Research from the Center for Community College Student Engagement suggests that first-year seminars, which were a part of a list of 13 practices identified by CCSSE (2016) as educationally effective for student success in community colleges, are an effective educational practice that leads to strong educational outcomes (Young & Keup, 2016). By definition this practice is offered to first year students where they would be introduced to college-level work and also serve as a model of quality for other higher education interventions (Young & Keup, 2016). Furthermore, first-year seminars serve as a catalyst for other high- impact practices such as “writing intensive educational experiences, collaborative assignments and projects, and diversity and global learning” (Young & Keup, 2016, p. 60). The authors port that using interventions to better structure, educational environments can lead to processes that would support student success (i.e., in community colleges) (Young & Keup, 2016). 

Reflective Writing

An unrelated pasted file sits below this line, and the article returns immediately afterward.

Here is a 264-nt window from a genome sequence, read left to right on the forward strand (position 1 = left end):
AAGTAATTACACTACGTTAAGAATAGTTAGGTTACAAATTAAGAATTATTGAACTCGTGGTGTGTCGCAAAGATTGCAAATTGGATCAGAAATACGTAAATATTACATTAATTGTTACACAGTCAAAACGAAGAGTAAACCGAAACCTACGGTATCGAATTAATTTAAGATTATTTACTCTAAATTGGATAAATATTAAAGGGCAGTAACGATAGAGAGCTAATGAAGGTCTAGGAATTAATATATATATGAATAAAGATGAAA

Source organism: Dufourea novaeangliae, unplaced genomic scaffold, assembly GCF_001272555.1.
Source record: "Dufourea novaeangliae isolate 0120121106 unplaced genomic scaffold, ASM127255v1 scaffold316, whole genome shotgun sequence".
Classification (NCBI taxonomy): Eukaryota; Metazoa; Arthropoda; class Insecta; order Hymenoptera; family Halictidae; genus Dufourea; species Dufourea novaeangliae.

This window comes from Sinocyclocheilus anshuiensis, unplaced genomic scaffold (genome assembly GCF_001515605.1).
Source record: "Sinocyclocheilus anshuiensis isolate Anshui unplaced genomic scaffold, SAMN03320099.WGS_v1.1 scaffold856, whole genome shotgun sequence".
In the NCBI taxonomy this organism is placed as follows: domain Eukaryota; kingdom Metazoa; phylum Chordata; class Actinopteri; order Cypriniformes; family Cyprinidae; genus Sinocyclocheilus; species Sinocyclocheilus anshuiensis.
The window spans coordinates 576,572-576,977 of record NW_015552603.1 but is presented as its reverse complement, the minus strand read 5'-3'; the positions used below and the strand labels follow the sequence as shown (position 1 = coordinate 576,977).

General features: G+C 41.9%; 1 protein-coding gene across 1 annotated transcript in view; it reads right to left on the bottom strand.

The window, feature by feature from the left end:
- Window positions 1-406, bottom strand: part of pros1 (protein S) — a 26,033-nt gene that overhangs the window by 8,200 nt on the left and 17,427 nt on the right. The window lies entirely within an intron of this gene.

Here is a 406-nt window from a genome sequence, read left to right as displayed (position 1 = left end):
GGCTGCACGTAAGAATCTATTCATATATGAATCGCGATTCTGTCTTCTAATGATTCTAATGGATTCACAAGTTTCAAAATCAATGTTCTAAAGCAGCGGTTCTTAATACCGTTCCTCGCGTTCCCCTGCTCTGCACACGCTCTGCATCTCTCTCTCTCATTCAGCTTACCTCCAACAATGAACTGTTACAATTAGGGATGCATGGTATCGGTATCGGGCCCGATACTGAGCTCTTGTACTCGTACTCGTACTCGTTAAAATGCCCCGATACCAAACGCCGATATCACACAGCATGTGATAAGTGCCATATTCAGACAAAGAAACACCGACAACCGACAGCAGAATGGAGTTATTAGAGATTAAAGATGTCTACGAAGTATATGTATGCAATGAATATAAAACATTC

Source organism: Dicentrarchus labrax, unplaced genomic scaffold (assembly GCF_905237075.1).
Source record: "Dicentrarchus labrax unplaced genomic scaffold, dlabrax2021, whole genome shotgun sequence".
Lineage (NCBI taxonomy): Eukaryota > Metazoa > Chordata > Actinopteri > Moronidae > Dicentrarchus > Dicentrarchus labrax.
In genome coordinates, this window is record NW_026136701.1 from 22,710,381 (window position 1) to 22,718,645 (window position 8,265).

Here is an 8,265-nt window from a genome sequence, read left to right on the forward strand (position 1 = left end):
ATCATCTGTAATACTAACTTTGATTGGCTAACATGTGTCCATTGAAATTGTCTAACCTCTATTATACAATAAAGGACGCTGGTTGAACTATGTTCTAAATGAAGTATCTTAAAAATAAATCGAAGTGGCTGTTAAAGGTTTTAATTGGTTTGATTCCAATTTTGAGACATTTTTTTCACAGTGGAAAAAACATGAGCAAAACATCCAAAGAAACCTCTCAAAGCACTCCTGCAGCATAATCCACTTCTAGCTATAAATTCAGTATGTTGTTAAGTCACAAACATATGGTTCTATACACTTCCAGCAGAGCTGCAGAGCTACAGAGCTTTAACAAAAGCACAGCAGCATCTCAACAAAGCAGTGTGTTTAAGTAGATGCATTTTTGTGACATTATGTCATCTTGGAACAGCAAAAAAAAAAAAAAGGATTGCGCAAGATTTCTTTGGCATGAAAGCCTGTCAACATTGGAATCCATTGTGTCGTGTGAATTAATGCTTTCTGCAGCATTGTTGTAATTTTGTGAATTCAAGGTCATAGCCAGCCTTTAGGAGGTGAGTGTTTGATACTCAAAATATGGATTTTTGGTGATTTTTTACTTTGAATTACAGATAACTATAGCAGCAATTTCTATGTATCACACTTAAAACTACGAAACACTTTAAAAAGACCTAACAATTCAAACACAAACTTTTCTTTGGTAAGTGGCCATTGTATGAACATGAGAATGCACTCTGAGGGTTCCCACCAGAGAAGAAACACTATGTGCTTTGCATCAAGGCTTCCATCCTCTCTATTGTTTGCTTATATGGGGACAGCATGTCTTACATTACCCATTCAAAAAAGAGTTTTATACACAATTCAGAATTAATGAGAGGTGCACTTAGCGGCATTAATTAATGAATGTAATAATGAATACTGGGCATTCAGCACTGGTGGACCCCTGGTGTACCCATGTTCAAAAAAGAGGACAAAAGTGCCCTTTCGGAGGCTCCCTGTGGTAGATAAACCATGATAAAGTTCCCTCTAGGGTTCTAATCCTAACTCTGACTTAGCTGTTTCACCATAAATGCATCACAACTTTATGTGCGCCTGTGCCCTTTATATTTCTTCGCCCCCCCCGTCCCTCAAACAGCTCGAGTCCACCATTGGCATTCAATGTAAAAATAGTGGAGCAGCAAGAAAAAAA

Reflective writing may take several different forms such as reflective statements, essays, portfolios, journals, diaries, or blogs (Tsingos-Lucas, Bosnic-Anticevich, Schneider, & Smith, 2017). Research purports that reflection skills for millennial students is scarce (Everett, 2013). However, the benefits that emerge from engaging in the process of reflection is extensively accepted in the field of education (Dewey, 1933; Kolb, 1984; Schön, 1983). Research (viz., Braxton, Jones, Hirschy, & Hartley, 2008; Tinto, 2012; Trotter & Roberts, 2006) indicates that levels of student engagement and retention can be affected by teaching methods. Furthermore, persistence can be enhanced through the use of teaching and learning strategies that stress shared experiences, positive feedback, and reflection (Huntly & Donovan, 2009). During the first year seminars, some institutions employ reflective writing through journaling activities  (Everett, 2013).